Most karts have a plastic piece that holds the top of the steering column at the steering uprights. I feel that it is not ideal, but I have seen a couple of people take a large vice grip and squeeze the plastic to hold the steering shaft in place during alignment.
There are devices sold which lock the steering via insertion of a pin. Most of the ones for sale are for “American” karts, but some advertise as being for the 20mm steering shaft common to Euro karts. There is one listed on eBay that attaches to the pan, and locks the shaft by holding the tie-rod flange.
Note that the position of the steering wheel itself is nota good indicator of Centered Steering, which is essential to a proper alignment. The inner tie-rod attachment heim joint locating bolts should be equally spaced from the center line of the steering shaft when viewed from a front/overhead position. Many (most) karts have a steering shaft position which has an axis that is not parallel to the center line of the chassis, going from center at the bottom to left at the top for obvious reasons of driver placement. Centering the inner rod ends to the shaft instead of to the chassis is important, IMO.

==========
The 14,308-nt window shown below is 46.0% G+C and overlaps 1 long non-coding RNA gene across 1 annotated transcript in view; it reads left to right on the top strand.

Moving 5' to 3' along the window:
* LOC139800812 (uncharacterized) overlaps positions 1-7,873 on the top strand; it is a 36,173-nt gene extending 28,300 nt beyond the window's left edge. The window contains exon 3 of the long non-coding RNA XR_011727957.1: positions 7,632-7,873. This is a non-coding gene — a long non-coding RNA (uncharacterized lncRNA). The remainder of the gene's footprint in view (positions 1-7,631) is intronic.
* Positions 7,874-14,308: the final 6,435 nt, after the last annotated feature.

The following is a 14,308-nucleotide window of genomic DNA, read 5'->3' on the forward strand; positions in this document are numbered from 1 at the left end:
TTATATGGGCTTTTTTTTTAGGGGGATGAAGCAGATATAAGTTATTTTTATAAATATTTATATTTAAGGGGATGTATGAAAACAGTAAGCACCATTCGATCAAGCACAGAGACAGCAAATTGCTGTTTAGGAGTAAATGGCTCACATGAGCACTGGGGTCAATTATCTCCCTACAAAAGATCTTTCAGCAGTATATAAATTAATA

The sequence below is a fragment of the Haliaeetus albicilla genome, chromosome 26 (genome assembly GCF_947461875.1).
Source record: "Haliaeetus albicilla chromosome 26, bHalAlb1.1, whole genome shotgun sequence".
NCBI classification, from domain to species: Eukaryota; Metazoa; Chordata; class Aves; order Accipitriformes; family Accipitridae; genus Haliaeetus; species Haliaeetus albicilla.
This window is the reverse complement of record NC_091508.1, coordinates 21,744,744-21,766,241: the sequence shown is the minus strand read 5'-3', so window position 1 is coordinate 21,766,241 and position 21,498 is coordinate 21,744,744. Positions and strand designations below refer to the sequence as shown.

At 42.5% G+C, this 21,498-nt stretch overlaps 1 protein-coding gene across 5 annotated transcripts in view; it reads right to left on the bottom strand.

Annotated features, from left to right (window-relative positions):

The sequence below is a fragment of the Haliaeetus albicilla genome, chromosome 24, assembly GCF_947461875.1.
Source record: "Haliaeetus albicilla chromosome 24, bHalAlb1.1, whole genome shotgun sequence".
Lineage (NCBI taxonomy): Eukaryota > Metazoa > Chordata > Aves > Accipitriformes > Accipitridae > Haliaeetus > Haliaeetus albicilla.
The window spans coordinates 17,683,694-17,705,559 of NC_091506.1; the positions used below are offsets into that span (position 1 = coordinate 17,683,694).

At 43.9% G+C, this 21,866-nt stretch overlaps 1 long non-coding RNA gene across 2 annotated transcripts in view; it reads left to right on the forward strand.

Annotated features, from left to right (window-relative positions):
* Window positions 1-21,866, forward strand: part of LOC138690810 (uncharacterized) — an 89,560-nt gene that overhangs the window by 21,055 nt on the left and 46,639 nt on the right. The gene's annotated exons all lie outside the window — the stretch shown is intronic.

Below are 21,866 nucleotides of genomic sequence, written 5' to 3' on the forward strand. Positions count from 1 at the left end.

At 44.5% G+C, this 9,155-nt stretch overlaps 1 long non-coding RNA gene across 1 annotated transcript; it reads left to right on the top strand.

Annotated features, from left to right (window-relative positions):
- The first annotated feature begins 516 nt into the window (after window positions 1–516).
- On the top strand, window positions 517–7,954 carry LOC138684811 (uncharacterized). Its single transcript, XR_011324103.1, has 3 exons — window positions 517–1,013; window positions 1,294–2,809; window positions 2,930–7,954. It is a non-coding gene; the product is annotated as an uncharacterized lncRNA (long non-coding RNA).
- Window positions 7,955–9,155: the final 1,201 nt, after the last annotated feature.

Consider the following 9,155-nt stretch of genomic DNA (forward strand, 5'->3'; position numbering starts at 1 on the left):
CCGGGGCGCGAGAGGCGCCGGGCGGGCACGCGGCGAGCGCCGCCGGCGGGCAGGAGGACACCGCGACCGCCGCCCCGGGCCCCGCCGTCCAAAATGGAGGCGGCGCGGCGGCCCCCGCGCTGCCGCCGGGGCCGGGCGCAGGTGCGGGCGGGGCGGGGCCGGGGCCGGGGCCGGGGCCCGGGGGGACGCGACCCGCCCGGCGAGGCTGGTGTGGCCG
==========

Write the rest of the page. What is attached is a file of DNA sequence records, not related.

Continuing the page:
Critical from a functional standpoint is understanding that the inner rod ends are moved in an arc, and one with a much shorter radius than the spindle arms are similarly moved. If those short arcs are not equal side-to-side, then the kart will behave differently in right and left steering events.
A note about your tire wear: Depending on the number and severity of turns in each direction per lap, one front tire can see more friction load than the other. The single most damaging (tire wear inducing) adjustment is toe. Combine that with a slight mis-adjustment of camber, and a front tire can wear really unevenly.
One thing to check: Pull the kingpin bolt on the “bad” side to see whether it is still straight. Even a slight bend or wave will cause the problem you describe. Of course, observe the kingpin bearings too.